This type of transportation includes bus, train, light rail, tram, ferry, city cat – any transport that is accessed publicly and transports reasonably large numbers of people, and is typically powered by fossil fuels or renewable energy. This could be electricity (possibly produced sustainably), gas (including natural), diesel or petrol.

Mini-me Vehicles
This type of transportation includes motorbikes, motor scooters, hybrid cars – any private transport that runs on either a small amount of fossil fuels or uses a combination of fossil fuels and electricity, possibly sustainable. (For more about sustainable cars, see my review of the documentary Who Killed the Electric Car?)

Hummers and Friends
This type of transportation includes cars, utes, trucks, camper vans – any private transport that runs on fossil fuels. Note – carpooling reduces the severity of this one. If enough people are in the car, it might reduce it down a level or two. (I don’t drive, so I can honestly say I’ve never been in a car and not carpooled).

What do you think of my pyramid?

So back to reducing boredom on the bus.

I take the bus because I live too far from work to walk or ride (I might be able to ride, but I’d be to buggered to work by the time I get there). I could catch the train, but the bus is more convenient. It’s not a long bus ride, and I change buses in the city to get to my workplace in one of the inner suburbs. But I gotta tell ya – the bus can be friend or foe.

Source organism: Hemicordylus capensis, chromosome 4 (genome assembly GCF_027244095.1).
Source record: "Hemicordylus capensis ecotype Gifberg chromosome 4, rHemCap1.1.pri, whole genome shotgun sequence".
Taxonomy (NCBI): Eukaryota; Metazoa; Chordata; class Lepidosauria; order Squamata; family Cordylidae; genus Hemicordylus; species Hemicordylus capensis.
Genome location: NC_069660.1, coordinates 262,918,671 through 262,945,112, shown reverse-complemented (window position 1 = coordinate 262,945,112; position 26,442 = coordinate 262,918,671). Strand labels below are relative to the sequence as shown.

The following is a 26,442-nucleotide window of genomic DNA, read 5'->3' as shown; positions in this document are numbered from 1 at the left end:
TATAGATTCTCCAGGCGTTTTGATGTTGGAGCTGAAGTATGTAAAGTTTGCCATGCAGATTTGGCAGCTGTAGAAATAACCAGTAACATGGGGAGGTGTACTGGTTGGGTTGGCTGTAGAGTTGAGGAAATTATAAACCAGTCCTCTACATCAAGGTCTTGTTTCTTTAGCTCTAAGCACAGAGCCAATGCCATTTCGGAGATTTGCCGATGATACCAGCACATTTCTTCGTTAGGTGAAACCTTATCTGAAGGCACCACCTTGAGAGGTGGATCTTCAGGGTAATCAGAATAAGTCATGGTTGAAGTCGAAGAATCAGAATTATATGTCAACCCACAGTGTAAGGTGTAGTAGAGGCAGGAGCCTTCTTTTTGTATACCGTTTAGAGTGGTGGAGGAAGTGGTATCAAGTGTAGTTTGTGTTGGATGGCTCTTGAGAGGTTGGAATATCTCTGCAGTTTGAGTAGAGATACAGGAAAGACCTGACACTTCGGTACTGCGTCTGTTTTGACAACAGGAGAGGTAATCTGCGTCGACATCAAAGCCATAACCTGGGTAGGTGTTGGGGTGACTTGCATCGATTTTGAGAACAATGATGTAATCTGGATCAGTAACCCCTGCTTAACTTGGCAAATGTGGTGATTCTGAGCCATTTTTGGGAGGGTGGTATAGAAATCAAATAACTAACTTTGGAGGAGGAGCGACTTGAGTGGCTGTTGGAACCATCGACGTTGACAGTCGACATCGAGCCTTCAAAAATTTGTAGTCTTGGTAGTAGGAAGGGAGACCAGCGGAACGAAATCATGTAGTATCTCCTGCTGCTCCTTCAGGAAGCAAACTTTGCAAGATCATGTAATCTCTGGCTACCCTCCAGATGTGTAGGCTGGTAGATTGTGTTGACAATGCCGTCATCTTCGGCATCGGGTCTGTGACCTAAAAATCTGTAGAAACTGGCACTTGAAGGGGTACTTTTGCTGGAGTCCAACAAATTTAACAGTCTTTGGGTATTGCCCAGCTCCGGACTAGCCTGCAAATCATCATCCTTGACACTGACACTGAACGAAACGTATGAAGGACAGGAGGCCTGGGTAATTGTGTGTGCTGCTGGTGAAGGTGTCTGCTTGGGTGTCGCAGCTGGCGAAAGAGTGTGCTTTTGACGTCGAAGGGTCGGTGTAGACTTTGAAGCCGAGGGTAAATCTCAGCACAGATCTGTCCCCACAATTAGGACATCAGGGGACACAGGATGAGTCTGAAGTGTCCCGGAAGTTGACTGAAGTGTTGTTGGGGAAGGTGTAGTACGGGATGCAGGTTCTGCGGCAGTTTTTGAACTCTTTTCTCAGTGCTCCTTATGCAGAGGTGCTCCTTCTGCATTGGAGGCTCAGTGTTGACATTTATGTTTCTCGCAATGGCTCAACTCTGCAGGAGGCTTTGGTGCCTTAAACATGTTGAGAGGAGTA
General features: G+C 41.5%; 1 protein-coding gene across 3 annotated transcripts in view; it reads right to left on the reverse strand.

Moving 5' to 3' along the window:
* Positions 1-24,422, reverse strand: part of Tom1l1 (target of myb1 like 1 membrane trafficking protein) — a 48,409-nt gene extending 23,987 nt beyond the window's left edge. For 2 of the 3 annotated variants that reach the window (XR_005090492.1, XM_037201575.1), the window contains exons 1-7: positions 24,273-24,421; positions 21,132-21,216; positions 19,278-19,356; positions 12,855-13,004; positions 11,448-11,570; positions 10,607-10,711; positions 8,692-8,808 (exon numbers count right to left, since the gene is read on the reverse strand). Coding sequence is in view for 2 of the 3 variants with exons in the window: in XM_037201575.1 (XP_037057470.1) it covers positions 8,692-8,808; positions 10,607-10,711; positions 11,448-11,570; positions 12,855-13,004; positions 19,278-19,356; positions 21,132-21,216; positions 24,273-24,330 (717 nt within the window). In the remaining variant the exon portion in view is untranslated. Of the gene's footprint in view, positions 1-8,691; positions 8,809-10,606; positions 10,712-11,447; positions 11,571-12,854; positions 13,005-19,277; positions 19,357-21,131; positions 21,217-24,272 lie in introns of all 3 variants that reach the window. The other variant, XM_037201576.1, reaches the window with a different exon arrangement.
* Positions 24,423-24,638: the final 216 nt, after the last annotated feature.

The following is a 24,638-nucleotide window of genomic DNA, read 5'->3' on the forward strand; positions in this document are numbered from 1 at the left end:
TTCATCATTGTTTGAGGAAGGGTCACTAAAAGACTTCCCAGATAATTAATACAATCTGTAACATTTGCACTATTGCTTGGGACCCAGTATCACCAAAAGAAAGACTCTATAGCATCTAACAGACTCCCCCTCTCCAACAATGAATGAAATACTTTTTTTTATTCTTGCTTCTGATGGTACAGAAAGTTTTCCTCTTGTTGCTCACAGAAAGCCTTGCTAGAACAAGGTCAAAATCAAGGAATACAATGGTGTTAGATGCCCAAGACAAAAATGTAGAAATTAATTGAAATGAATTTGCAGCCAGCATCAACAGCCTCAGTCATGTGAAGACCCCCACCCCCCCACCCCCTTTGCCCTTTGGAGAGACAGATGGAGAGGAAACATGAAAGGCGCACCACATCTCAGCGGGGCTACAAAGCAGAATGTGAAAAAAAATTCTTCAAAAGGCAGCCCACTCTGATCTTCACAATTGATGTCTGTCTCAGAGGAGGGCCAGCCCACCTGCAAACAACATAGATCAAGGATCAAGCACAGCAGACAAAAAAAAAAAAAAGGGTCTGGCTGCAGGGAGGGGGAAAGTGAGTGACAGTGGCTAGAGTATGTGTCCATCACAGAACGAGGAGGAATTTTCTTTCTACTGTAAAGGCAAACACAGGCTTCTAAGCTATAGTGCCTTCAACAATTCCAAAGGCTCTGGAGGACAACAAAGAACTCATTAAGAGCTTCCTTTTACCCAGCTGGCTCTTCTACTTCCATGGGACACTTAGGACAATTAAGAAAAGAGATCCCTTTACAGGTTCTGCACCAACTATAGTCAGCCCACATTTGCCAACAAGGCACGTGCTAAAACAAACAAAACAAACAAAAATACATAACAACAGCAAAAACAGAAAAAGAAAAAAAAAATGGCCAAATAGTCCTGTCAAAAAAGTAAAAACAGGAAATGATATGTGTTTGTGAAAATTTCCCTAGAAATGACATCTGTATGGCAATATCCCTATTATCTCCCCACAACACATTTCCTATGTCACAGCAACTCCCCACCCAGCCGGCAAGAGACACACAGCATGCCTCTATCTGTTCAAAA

Ways I make the bus my friend (aka – beat boredom on the bus):

  • Sleep/nap/snooze – you’re there before you know it (this is the most common thing I do)
  • Read books about sustainability, low impact living, veganism, or the latest celesbians (we all have our vices)
  • Knit or crochet (I don’t do this cos I am the slowest knitter in the world and I’d knit one row before I got there, but I watch another lady do it every day, she’s very good and fast)
  • Prep yourself mentally for work (this is my least favourite)
  • Talk or text on the phone
  • Look out the window at all the pretty trees in bloom (it’s summer here)
  • Discreetly people watch (remember, public transport takes away physical and auditory privacy, so it’s unspoken etiquette to give other passengers visual privacy – to a point)
  • Count your fingers (this one is for when you’re still half asleep)
  • Plan your dream eco-home (mine includes strawbale construction and lots of mango and frangipani trees)
  • If you have a signing friend, sign and watch the other passengers try to not look at you
  • Discreetly read people’s lips if you can
  • Make up stories in your head about the other people
  • Do a crossword or play sudoku
  • Listen to music (I don’t do this, but lots of other people do, which gives them auditory privacy)
  • Read a free newspaper
  • Make a friend and chat (I have bus buddies, which is cool as they all live in my neighbourhood so I see them around home too).

What do you do to reduce boredom on the bus?